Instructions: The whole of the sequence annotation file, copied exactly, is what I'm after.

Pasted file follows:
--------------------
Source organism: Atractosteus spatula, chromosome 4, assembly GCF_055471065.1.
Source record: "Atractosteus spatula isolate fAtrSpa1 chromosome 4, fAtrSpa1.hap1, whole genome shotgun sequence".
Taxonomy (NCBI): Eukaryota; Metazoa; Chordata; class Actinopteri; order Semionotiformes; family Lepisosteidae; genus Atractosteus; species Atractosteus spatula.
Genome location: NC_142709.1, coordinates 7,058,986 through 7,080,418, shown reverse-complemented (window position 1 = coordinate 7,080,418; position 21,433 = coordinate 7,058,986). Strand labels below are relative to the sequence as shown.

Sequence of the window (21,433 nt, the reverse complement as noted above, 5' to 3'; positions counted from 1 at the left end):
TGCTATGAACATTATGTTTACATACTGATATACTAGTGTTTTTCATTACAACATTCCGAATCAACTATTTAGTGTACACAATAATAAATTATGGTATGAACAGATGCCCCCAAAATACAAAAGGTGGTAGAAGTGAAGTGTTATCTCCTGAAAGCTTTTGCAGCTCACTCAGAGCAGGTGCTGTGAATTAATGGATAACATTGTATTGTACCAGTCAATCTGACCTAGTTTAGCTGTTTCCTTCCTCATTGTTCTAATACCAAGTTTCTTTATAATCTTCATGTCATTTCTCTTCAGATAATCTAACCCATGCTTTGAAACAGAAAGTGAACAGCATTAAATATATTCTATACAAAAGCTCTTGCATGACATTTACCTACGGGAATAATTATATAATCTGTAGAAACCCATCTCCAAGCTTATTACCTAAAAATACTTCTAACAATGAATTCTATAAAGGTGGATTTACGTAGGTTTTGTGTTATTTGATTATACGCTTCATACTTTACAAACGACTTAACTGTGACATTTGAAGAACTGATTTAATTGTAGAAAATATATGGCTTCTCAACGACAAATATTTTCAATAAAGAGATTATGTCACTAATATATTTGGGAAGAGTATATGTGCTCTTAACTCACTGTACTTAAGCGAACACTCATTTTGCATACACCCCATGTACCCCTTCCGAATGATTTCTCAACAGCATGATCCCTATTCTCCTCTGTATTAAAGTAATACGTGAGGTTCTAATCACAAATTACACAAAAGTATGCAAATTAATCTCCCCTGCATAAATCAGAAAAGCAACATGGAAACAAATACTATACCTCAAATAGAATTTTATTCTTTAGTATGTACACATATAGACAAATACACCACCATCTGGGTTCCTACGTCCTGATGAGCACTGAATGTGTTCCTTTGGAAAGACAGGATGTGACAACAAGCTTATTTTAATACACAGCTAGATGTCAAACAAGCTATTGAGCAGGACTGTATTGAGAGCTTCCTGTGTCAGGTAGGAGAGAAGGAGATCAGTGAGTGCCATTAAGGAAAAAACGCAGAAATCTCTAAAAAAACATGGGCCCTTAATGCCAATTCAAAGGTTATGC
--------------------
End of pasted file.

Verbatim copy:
Source organism: Atractosteus spatula, chromosome 4, assembly GCF_055471065.1.
Source record: "Atractosteus spatula isolate fAtrSpa1 chromosome 4, fAtrSpa1.hap1, whole genome shotgun sequence".
Taxonomy (NCBI): Eukaryota; Metazoa; Chordata; class Actinopteri; order Semionotiformes; family Lepisosteidae; genus Atractosteus; species Atractosteus spatula.
Genome location: NC_142709.1, coordinates 7,058,986 through 7,080,418, shown reverse-complemented (window position 1 = coordinate 7,080,418; position 21,433 = coordinate 7,058,986). Strand labels below are relative to the sequence as shown.

Sequence of the window (21,433 nt, the reverse complement as noted above, 5' to 3'; positions counted from 1 at the left end):
TGCTATGAACATTATGTTTACATACTGATATACTAGTGTTTTTCATTACAACATTCCGAATCAACTATTTAGTGTACACAATAATAAATTATGGTATGAACAGATGCCCCCAAAATACAAAAGGTGGTAGAAGTGAAGTGTTATCTCCTGAAAGCTTTTGCAGCTCACTCAGAGCAGGTGCTGTGAATTAATGGATAACATTGTATTGTACCAGTCAATCTGACCTAGTTTAGCTGTTTCCTTCCTCATTGTTCTAATACCAAGTTTCTTTATAATCTTCATGTCATTTCTCTTCAGATAATCTAACCCATGCTTTGAAACAGAAAGTGAACAGCATTAAATATATTCTATACAAAAGCTCTTGCATGACATTTACCTACGGGAATAATTATATAATCTGTAGAAACCCATCTCCAAGCTTATTACCTAAAAATACTTCTAACAATGAATTCTATAAAGGTGGATTTACGTAGGTTTTGTGTTATTTGATTATACGCTTCATACTTTACAAACGACTTAACTGTGACATTTGAAGAACTGATTTAATTGTAGAAAATATATGGCTTCTCAACGACAAATATTTTCAATAAAGAGATTATGTCACTAATATATTTGGGAAGAGTATATGTGCTCTTAACTCACTGTACTTAAGCGAACACTCATTTTGCATACACCCCATGTACCCCTTCCGAATGATTTCTCAACAGCATGATCCCTATTCTCCTCTGTATTAAAGTAATACGTGAGGTTCTAATCACAAATTACACAAAAGTATGCAAATTAATCTCCCCTGCATAAATCAGAAAAGCAACATGGAAACAAATACTATACCTCAAATAGAATTTTATTCTTTAGTATGTACACATATAGACAAATACACCACCATCTGGGTTCCTACGTCCTGATGAGCACTGAATGTGTTCCTTTGGAAAGACAGGATGTGACAACAAGCTTATTTTAATACACAGCTAGATGTCAAACAAGCTATTGAGCAGGACTGTATTGAGAGCTTCCTGTGTCAGGTAGGAGAGAAGGAGATCAGTGAGTGCCATTAAGGAAAAAACGCAGAAATCTCTAAAAAAACATGGGCCCTTAATGCCAATTCAAAGGTTATGC